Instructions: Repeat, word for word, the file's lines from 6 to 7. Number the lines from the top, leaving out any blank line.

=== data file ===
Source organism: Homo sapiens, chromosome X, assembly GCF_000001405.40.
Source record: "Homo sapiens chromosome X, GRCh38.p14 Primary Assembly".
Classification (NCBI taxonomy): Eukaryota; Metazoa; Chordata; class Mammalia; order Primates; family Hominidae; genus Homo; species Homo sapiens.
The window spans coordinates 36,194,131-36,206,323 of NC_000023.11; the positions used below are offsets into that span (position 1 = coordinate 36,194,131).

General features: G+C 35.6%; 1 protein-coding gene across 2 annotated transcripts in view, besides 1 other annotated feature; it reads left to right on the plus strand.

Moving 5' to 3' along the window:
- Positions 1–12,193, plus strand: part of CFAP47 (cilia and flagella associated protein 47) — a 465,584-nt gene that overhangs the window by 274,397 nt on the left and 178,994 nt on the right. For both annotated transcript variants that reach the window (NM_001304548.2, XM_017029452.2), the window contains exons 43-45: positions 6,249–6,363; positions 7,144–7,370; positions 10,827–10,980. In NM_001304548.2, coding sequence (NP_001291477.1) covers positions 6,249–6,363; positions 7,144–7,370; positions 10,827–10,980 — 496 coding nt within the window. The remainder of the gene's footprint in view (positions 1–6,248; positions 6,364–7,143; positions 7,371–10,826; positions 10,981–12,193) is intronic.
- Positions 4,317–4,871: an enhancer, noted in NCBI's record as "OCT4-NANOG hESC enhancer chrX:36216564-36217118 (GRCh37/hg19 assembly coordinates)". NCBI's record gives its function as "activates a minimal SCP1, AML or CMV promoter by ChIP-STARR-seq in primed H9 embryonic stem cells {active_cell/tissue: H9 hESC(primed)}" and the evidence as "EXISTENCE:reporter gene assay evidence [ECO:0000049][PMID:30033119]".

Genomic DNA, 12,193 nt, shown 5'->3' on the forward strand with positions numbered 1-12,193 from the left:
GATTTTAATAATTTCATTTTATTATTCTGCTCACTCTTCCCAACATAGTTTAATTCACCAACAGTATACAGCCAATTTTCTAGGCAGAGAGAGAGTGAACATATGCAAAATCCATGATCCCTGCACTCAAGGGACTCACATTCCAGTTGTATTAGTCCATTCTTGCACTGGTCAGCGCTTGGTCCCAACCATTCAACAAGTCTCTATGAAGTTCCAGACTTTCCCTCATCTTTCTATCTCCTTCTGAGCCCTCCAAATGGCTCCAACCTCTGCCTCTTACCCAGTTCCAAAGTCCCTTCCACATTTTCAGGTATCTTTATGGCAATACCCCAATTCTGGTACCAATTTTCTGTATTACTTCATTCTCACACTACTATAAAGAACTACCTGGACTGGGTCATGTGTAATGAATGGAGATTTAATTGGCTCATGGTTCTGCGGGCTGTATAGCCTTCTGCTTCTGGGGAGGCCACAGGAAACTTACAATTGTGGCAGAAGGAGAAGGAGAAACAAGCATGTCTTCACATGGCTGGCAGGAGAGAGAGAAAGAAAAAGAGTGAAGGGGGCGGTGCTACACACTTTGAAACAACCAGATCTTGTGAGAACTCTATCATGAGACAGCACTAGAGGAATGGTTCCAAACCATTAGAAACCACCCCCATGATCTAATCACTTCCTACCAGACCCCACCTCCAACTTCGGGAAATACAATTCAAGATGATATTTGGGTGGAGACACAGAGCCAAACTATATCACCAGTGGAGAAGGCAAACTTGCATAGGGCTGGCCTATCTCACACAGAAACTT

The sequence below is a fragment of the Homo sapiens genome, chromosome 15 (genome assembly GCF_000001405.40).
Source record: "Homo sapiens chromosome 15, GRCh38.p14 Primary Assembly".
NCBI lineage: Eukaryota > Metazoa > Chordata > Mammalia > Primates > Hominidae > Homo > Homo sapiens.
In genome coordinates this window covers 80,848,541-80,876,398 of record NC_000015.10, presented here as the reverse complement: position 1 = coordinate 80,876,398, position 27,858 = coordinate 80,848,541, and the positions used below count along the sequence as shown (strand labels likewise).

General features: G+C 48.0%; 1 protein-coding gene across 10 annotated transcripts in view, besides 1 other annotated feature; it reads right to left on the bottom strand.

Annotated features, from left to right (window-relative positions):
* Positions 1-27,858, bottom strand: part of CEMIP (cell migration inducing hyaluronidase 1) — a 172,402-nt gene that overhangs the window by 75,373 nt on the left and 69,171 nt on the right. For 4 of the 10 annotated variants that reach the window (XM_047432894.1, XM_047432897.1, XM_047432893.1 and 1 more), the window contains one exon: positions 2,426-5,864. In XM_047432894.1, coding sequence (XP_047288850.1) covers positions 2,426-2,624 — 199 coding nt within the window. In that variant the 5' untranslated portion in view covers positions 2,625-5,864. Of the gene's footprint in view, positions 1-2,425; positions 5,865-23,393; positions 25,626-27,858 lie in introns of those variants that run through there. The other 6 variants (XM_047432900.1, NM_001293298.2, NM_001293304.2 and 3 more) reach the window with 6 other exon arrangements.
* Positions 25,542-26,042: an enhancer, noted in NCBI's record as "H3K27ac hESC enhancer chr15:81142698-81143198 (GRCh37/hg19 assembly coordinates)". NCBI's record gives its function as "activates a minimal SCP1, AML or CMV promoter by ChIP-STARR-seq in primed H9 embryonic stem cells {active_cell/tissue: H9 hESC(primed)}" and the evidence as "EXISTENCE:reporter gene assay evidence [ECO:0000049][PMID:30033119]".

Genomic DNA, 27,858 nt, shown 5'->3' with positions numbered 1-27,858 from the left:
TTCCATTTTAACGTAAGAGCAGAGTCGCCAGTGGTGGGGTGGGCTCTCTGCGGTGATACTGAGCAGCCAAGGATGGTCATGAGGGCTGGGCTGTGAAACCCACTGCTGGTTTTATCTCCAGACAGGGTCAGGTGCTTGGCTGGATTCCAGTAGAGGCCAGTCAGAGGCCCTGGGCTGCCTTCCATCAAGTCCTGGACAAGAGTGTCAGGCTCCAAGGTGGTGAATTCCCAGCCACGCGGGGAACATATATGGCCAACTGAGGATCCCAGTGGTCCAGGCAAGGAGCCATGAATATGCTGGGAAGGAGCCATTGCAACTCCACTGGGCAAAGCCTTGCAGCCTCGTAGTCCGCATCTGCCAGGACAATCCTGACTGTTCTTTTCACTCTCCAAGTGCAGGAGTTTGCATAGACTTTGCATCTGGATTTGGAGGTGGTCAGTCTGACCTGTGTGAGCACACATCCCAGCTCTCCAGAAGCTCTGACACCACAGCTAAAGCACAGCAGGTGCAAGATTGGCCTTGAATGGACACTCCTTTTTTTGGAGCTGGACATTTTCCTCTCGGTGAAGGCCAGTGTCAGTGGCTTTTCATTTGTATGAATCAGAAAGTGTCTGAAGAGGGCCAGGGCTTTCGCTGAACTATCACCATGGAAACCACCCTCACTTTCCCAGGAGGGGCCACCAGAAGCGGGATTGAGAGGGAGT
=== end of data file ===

Moving 5' to 3' along the window:
- Positions 1–12,193, plus strand: part of CFAP47 (cilia and flagella associated protein 47) — a 465,584-nt gene that overhangs the window by 274,397 nt on the left and 178,994 nt on the right. For both annotated transcript variants that reach the window (NM_001304548.2, XM_017029452.2), the window contains exons 43-45: positions 6,249–6,363; positions 7,144–7,370; positions 10,827–10,980. In NM_001304548.2, coding sequence (NP_001291477.1) covers positions 6,249–6,363; positions 7,144–7,370; positions 10,827–10,980 — 496 coding nt within the window. The remainder of the gene's footprint in view (positions 1–6,248; positions 6,364–7,143; positions 7,371–10,826; positions 10,981–12,193) is intronic.